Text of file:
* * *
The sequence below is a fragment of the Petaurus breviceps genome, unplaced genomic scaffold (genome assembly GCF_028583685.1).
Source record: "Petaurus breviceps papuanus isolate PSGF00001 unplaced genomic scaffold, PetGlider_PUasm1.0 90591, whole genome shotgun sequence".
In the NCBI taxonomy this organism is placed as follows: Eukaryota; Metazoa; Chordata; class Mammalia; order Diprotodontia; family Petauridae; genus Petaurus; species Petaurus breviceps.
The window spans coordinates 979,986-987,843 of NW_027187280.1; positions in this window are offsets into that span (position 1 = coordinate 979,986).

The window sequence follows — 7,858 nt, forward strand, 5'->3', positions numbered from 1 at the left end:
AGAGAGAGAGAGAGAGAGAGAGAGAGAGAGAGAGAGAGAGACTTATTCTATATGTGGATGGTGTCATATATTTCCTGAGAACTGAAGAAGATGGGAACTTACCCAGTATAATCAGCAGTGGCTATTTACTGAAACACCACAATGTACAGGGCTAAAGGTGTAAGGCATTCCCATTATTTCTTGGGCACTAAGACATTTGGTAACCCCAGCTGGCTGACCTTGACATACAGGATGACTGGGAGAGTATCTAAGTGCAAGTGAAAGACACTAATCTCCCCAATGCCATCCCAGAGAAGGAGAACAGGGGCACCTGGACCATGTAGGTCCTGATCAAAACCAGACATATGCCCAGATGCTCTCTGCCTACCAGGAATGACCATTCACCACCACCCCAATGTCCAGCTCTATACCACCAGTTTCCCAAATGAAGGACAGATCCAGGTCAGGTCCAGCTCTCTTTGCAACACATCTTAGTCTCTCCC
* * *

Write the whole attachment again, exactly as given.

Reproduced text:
The sequence below is a fragment of the Petaurus breviceps genome, unplaced genomic scaffold (genome assembly GCF_028583685.1).
Source record: "Petaurus breviceps papuanus isolate PSGF00001 unplaced genomic scaffold, PetGlider_PUasm1.0 90591, whole genome shotgun sequence".
In the NCBI taxonomy this organism is placed as follows: Eukaryota; Metazoa; Chordata; class Mammalia; order Diprotodontia; family Petauridae; genus Petaurus; species Petaurus breviceps.
The window spans coordinates 979,986-987,843 of NW_027187280.1; positions in this window are offsets into that span (position 1 = coordinate 979,986).

The window sequence follows — 7,858 nt, forward strand, 5'->3', positions numbered from 1 at the left end:
AGAGAGAGAGAGAGAGAGAGAGAGAGAGAGAGAGAGAGAGACTTATTCTATATGTGGATGGTGTCATATATTTCCTGAGAACTGAAGAAGATGGGAACTTACCCAGTATAATCAGCAGTGGCTATTTACTGAAACACCACAATGTACAGGGCTAAAGGTGTAAGGCATTCCCATTATTTCTTGGGCACTAAGACATTTGGTAACCCCAGCTGGCTGACCTTGACATACAGGATGACTGGGAGAGTATCTAAGTGCAAGTGAAAGACACTAATCTCCCCAATGCCATCCCAGAGAAGGAGAACAGGGGCACCTGGACCATGTAGGTCCTGATCAAAACCAGACATATGCCCAGATGCTCTCTGCCTACCAGGAATGACCATTCACCACCACCCCAATGTCCAGCTCTATACCACCAGTTTCCCAAATGAAGGACAGATCCAGGTCAGGTCCAGCTCTCTTTGCAACACATCTTAGTCTCTCCC